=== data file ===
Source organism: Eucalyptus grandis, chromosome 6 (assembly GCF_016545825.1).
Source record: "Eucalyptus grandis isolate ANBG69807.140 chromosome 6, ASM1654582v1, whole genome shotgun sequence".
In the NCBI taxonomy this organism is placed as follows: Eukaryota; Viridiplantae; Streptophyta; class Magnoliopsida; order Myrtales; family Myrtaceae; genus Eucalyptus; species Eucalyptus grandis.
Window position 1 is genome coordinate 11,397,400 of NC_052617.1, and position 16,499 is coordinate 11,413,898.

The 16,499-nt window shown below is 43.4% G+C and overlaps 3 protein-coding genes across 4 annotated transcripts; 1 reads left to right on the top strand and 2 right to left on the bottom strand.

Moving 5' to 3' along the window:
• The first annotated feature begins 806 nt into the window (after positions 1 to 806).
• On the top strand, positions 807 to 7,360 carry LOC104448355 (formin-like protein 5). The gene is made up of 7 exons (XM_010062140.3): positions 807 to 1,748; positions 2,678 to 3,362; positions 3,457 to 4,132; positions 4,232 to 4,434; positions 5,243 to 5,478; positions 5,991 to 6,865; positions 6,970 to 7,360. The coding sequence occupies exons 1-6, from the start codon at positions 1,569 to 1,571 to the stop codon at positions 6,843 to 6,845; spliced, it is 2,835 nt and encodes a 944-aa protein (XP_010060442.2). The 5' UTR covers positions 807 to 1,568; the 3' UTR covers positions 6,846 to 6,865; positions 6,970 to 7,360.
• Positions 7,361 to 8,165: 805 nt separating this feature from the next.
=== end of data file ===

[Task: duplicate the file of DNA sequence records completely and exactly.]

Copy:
Source organism: Eucalyptus grandis, chromosome 6 (assembly GCF_016545825.1).
Source record: "Eucalyptus grandis isolate ANBG69807.140 chromosome 6, ASM1654582v1, whole genome shotgun sequence".
In the NCBI taxonomy this organism is placed as follows: Eukaryota; Viridiplantae; Streptophyta; class Magnoliopsida; order Myrtales; family Myrtaceae; genus Eucalyptus; species Eucalyptus grandis.
Window position 1 is genome coordinate 11,397,400 of NC_052617.1, and position 16,499 is coordinate 11,413,898.

The 16,499-nt window shown below is 43.4% G+C and overlaps 3 protein-coding genes across 4 annotated transcripts; 1 reads left to right on the top strand and 2 right to left on the bottom strand.

Moving 5' to 3' along the window:
• The first annotated feature begins 806 nt into the window (after positions 1 to 806).
• On the top strand, positions 807 to 7,360 carry LOC104448355 (formin-like protein 5). The gene is made up of 7 exons (XM_010062140.3): positions 807 to 1,748; positions 2,678 to 3,362; positions 3,457 to 4,132; positions 4,232 to 4,434; positions 5,243 to 5,478; positions 5,991 to 6,865; positions 6,970 to 7,360. The coding sequence occupies exons 1-6, from the start codon at positions 1,569 to 1,571 to the stop codon at positions 6,843 to 6,845; spliced, it is 2,835 nt and encodes a 944-aa protein (XP_010060442.2). The 5' UTR covers positions 807 to 1,568; the 3' UTR covers positions 6,846 to 6,865; positions 6,970 to 7,360.
• Positions 7,361 to 8,165: 805 nt separating this feature from the next.